I read a fun quote the other day.
“Before I got married, I had six theories about bringing up children: now I have six children, and no theories.” – John Wilmot, Earl of Rochester
Jason and I have not yet been blessed with the humbling task of raising children, so of course we are filled with theories of how it can be done. ;) That being said, I have a story to share…
The other day we were at the San Diego Zoo and I saw something that drew my attention more than the adorable pandas. We were in line for the bus and I happened to notice that the fifteen-year-old girl in front of us was wearing a light colored shirt and a black bra. I had two ways of knowing it was a black bra. First, you could see it through her light colored shirt. Second, you could see about 1/2 inch of it peaking above her low cut v-neck. Now, I’m not so out of it to realize that today’s fifteen is yesterday’s seventeen. Scary…but a reality. The thing that really disturbed me was that she was with her mom and her twelve-year-old brother.
What?! How did that mom let her out of the house?
Believe me, the teenage years scare me. Jason and I joke that we will have to find a nice home to ship our kids to when they hit those years. This may come off as harsh, but I think the key to parenting a teenager is that you must have more self-confidence than the teenager, which, sadly, really isn’t much! I know what that mom is suffering from…something I’ve labeled as CMS, Cool Mom Syndrome. You may have seen this condition before. Moms suffering from CMS often overlook certain parenting duties (involving “tough love”) such as teaching modesty, in order to stay “cool” in the eyes of their teenage children. These are also the same moms that host the drinking party after prom. My mom did NOT suffer from this condition and I am so blessed that she didn’t. By the time I hit the teenage years, she was savvy. (I have three older sisters.) She would never have let me leave the house like that. In fact, I don’t think I would’ve had the guts to even try, knowing what her reaction would be.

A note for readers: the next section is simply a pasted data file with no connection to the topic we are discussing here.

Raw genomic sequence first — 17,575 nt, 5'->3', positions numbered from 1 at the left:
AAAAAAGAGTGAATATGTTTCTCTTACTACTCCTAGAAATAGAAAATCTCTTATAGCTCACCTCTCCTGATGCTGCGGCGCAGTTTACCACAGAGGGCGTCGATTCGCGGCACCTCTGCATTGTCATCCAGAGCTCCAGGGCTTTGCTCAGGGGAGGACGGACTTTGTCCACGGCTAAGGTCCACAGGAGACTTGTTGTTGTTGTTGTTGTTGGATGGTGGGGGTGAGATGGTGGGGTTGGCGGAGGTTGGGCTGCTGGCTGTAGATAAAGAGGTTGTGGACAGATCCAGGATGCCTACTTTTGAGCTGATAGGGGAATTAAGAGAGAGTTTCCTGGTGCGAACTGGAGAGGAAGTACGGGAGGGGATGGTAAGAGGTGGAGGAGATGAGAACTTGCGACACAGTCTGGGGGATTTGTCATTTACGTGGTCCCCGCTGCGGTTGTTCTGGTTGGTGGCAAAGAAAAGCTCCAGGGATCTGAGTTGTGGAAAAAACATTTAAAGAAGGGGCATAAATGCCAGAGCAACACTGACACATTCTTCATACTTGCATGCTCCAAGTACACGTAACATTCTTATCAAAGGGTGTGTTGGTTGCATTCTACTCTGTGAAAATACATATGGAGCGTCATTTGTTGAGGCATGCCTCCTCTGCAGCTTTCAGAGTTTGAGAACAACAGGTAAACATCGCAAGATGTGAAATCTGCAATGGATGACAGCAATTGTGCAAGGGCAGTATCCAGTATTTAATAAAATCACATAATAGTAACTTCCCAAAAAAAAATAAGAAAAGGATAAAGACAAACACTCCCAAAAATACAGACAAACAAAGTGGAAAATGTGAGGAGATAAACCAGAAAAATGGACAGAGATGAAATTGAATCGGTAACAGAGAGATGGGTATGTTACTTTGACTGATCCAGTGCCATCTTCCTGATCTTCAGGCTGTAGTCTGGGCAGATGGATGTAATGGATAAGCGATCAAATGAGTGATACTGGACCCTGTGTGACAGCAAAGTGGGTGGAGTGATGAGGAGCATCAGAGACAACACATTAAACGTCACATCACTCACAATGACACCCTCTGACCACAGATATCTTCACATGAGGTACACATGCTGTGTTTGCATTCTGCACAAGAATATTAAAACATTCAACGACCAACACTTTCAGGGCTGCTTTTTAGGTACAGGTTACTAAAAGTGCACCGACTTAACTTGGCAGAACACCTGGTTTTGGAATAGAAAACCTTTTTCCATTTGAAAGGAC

I’ve heard moms say, as their oldest daughters are approaching the unapproachable moody years, that they are scared to death and saddened that they will loose the solid connections with their daughters that they formed throughout their early years. That has to be a hard reality that moms face, losing their daughters to the teenage years. There is hope, though. They do come back with maturity.
I think it’s all about mutual respect. Teenage daughters must show respect to their parents (even if their eyes are rolling behind your back as they walk out of the room) and parents must show respect to them by creating expectations, accountability and consistent follow-through. These are the same things needed throughout the younger years, it’s just tougher to be strong when they pull the attitude card again and again…and again.
My mom (and dad) gave me and my three sisters quite the gift by having expectations of us. As much as I may have rolled my eyes, I can now see that sometimes the best parenting strategies are the most unpopular. Teenagers have enough friends, but they only have one set of parents.
[tags]teenagers, parenting, tough love, San Diego Zoo, John Wilmot[/tags]